How I will tame wave of femicides — Jumwa

Gender CS is advocating vigilance, law changes and personal responsibility

In Summary

• Aisha Jumwa is in charge of Gender docket at a time of teen pregnancies, femicides

• She addressed these and cultural affairs under her watch, and shared her life story

Gender CS Aisha Jumwa during a Cabinet meeting at State House
Gender CS Aisha Jumwa during a Cabinet meeting at State House
Image: PCS

Gender, Culture, Arts and Heritage CS Aisha Jumwa is at the helm of a ministry in which key developments have been happening.

She had an exclusive interview with the Star, in which she addressed the conversion of Bomas of Kenya into a convention centre, teenage pregnancies, femicides and her battles in life from humble beginnings.

What informed the decision to turn Bomas of Kenya into an international convention centre?

This flagship project is an integral part of the national tourism strategy under the Kenya Kwanza manifesto in line with the government’s efforts to tap into the increasing global demand for highly lucrative meeting, incentives and conference exhibitions (MICE). Bomas of Kenya being strategically located within the city of Nairobi offers the best site for the development.

What facilities will feature in “the new Bomas”?

The government is still exploring the best model that will serve as a hub for international gatherings with its versatile spaces that shall offer a unique platform for knowledge exchange, networking and entertainment. This shall include the conference centre, presidential pavilion and hotels as communicated by the Cabinet on August 8 last year.

Are there solid steps being made to actualise the plan? 

The government is developing the Bomas International Convention Complex implementation plan and anticipates executing the project in phases.

What is the projected budgetary cost for the planned project?

The government is exploring the best funding models given the dynamics of the financial situation. This shall include government funding and funding through the public-private partnership (PPP) framework.

Are there plans to have Uhuru Gardens management placed under the Museums of Kenya?

Management of the Uhuru Gardens National Monument and Museum is currently under the Ministry of Defence. However, considering the mandates of the two major ministries involved with the property, their capacities in terms of technical, human resources and financial, there are three suggestions on the table on the management.

First, the National Museums of Kenya to take the lead on provision of technical skills and expertise in the management of the property, including taking care of the exhibitions, interpretations, collection of artefacts and their safekeeping and custody, research, archival and education, among others. While the administration of the property, including its care, maintenance, financing and funding, is left with the Ministry of Defence.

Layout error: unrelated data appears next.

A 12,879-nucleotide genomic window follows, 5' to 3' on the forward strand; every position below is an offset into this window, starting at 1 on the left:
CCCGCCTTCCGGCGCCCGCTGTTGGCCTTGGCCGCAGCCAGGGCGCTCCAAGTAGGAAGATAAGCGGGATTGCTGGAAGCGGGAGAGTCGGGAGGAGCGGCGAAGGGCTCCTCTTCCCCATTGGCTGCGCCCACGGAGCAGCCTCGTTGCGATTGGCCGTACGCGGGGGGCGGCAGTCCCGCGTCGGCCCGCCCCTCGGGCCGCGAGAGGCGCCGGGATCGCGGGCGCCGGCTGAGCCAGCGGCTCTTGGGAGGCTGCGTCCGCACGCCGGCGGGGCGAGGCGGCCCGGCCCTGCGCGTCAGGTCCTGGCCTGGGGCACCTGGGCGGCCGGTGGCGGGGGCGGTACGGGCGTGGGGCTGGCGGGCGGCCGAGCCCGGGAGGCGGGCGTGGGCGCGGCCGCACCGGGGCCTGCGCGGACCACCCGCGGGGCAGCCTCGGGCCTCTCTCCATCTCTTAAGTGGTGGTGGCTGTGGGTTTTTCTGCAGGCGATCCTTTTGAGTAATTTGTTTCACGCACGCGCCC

Second, a multi-stakeholders Board of Management (BOM) or a committee involving ministries, departments and agencies be established to provide management of the property.

Third, a PPP kind of arrangement can be considered, where private actors will be brought in and a Memorandum of Understanding developed together with the Ministry of Defence and the Ministry of Gender, Culture, Arts and Heritage to cater for the management of the property.

You recently rebuked Bungoma Governor Kenneth Lusaka for suggesting that pregnant girls should be barred from continuing with education. In your view, how should teenage pregnancies be tamed?

First of all, teenage girls are victims, not perpetrators of teenage pregnancies, and, therefore, should not be condemned and victimised. The back-to-school campaign by the government for teen mothers is a reflection of this understanding. Empathising with teen mothers is paramount as none of them feel proud of teen motherhood.

Secondly, it is important for parents to take their rightful role of guiding teenage girls in regard to the biological changes and urges that they face. Teenage years are a transition from childhood to early adulthood. It is the primary responsibility of parents to prepare them to manage that transition and guide them to transit safely.

Thirdly, many girls fall prey to sexual relations as a mitigation to deficits they face in basic needs, including personal hygiene products like sanitary towels, pocket money and clothing, among others. It is again the responsibility of parents to provide for their children.

However, the government has come in handy to provide for the most vulnerable children through the sanitary towels programme for girls in primary and secondary schools; numerous safety net and social protection programmes like the OVC cash transfers; free primary education, among others.

During your vetting in Parliament, you almost broke down narrating how you were married off at a tender age. How did this affect you?